GlobalCapital: How difficult is it to monitor the use of proceeds of social bonds? Are their concerns around social washing of bonds? 

Mortimer, Nomura AM: Anytime the ESG market gets big and there’s an issuance rush, these washing concerns do emerge. As ESG reaches mainstream proportions, people are — rightly — asking some serious questions about what exactly this means. Measurement is relatively easier on the green bond side because what’s being measured in terms of impact tends to be physical quantities like tons of carbon, or gigawatts of electricity generated etc. So that’s relatively cut and dried, although of course for many issuers it’s a new type of data, but we can deal with that.

Social is significantly more complex to measure. You’re basically attempting to measure the entire spectrum of human activity. It’s very difficult to put those projects or assets into neat little boxes. What we are doing is assessing the impact issuers are having based on the types of projects specified in the underlying social bond frameworks. It may not be exact to the decimal point, but you can estimate the impact if you know the type of issuer and what’s in their framework.

Based on that database, for both individual bonds and for portfolio bonds, we can see what proportional amounts are allocated to all the different ICMA social bond project categories for example. Based on that, we can choose what project types we want to be contributing capital to and build tailored portfolios and strategies from the bottom up around that.

GlobalCapital: For the issuers in this panel, how have you changed your ESG approach due to the pandemic? 

Kanatani, DBJ: This year, we upgraded our sustainability framework to include social assets. Some important areas for DBJ are basic infrastructure like electric power cable, affordable housing, and healthcare.

Hidaka, JBIC: JBIC has not issued any of these so-called ESG bonds so far. Frankly speaking, I think we’re pretty behind, especially as the volume and numbers of ESG bonds have increased substantially in the past year. We recognize that fully. In June, we came up with a new medium term business plan that covers the next three years. ESG is one of the core parts of our strategy. With respect to our funding plan, a similar approach is likely to be taken. More specifically, in the first quarter next year, we intend to issue a green bond. That’s the first initiative on the funding side.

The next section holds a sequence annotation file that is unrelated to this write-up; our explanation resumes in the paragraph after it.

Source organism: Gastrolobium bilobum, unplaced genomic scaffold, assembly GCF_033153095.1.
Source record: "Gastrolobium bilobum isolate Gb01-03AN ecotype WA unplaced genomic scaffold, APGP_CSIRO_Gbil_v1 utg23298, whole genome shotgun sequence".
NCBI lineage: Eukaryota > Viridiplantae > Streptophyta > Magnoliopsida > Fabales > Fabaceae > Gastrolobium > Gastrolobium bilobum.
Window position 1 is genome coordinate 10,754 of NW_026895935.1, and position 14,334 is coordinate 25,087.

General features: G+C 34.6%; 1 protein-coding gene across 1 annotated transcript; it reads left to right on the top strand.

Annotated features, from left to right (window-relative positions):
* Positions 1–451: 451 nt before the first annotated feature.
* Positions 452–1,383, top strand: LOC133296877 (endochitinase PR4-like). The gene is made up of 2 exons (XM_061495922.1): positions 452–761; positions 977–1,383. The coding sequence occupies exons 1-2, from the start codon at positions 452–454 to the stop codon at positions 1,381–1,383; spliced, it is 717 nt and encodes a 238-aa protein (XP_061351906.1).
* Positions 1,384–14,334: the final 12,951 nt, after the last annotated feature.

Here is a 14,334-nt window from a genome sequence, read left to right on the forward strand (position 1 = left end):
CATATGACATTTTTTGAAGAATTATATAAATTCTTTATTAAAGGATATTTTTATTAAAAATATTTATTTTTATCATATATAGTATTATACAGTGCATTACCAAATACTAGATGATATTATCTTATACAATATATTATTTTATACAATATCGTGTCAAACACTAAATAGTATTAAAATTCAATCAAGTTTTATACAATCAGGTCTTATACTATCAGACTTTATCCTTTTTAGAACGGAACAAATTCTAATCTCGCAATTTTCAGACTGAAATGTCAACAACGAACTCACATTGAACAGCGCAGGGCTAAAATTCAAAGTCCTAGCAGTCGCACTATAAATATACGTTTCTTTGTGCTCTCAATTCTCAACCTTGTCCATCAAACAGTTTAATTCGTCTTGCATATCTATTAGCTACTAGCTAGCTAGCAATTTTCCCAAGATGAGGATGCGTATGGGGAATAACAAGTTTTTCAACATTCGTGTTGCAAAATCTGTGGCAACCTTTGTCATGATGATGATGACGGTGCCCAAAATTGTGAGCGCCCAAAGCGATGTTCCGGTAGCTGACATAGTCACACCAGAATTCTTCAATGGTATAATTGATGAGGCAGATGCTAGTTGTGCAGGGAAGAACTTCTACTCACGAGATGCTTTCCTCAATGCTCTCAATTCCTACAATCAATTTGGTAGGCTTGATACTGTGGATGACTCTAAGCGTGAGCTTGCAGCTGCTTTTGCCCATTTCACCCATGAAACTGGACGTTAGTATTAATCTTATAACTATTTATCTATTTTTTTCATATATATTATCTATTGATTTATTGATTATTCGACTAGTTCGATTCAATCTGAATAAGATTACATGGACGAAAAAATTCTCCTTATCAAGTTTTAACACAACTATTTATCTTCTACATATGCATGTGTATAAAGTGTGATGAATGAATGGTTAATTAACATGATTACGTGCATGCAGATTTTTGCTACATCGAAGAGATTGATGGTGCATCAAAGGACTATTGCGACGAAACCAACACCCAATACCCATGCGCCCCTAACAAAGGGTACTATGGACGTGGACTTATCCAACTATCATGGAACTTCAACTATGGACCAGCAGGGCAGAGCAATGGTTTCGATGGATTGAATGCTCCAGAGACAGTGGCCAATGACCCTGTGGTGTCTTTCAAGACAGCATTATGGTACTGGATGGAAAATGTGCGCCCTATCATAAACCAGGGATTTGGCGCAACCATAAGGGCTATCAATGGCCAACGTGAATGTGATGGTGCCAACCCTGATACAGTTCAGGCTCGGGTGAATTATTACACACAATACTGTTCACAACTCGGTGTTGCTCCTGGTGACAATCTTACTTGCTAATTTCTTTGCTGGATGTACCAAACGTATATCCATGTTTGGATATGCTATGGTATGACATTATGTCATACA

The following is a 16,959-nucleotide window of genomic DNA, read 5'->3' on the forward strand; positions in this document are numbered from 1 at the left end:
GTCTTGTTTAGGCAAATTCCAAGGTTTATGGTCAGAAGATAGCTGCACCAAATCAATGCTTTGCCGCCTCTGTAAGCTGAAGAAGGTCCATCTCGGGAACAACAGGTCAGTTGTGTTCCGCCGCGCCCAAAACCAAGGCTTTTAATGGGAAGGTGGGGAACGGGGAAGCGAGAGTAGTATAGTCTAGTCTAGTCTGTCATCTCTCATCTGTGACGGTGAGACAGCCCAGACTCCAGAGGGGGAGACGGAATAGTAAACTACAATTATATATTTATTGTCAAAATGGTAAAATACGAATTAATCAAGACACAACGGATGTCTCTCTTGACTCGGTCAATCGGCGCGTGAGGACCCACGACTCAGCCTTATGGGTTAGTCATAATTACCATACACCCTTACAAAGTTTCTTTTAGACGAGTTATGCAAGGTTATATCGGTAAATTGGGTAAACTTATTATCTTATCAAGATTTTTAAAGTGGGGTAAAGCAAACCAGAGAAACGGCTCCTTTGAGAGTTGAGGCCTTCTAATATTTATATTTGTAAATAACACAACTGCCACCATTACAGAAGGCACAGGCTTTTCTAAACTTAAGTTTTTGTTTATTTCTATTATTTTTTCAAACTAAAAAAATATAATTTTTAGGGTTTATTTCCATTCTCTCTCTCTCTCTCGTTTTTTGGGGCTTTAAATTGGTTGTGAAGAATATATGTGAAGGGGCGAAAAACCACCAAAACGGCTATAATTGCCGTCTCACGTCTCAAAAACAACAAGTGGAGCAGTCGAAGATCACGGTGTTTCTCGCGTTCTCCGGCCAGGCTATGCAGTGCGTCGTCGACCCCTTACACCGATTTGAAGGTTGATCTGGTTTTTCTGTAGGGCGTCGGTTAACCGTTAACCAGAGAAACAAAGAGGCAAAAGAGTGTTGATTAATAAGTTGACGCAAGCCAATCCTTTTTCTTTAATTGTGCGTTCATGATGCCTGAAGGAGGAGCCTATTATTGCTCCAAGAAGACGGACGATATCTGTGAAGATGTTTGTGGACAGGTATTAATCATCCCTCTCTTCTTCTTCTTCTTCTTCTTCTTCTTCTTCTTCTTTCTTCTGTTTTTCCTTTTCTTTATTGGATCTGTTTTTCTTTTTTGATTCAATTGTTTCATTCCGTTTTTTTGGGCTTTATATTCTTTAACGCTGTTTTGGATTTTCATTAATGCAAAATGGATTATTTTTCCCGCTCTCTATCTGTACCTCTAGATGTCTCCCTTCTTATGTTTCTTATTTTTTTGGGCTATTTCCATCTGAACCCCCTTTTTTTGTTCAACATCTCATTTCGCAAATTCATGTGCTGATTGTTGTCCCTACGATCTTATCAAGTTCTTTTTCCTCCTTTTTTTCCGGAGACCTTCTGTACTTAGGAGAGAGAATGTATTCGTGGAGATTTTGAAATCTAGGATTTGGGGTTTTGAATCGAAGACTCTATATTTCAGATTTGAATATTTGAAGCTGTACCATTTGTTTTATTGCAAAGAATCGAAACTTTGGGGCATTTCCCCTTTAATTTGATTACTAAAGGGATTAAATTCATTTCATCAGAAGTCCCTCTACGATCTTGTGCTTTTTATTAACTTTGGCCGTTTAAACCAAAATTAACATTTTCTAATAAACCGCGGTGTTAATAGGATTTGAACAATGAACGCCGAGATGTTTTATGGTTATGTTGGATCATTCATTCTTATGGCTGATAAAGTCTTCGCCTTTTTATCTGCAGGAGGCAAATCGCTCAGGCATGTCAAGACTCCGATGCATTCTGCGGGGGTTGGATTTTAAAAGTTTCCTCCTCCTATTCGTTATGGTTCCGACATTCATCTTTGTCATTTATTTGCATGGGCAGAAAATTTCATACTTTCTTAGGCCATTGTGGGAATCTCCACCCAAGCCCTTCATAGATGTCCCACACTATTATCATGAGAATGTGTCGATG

The measurement of social impact is difficult. Our organisation has been engaged in infrastructure development outside of Japan, through the provision of long-term funds. We have made large loans for greenfield development too. How we can add or incorporate the social and sustainability flavour to that is a very important challenge for our organisation.

GlobalCapital: Are issuers in Japan seeing any pricing benefits from selling a green, or ESG bond, versus a conventional bond? 

Kanatani, DBJ: In the US, yes, we can find a small greenium on bonds. But in the domestic market, there is no premium right now, especially with the low interest rate environment.

Mortimer, Nomura AM: I have published a report though the CBI [Climate Bonds Initiative] and ADB [Asian Development Bank] based on a quantitative analysis of the premium or the performance of green bonds in US dollar and euro markets. During times of market stress is where we see the impact of the green coming through.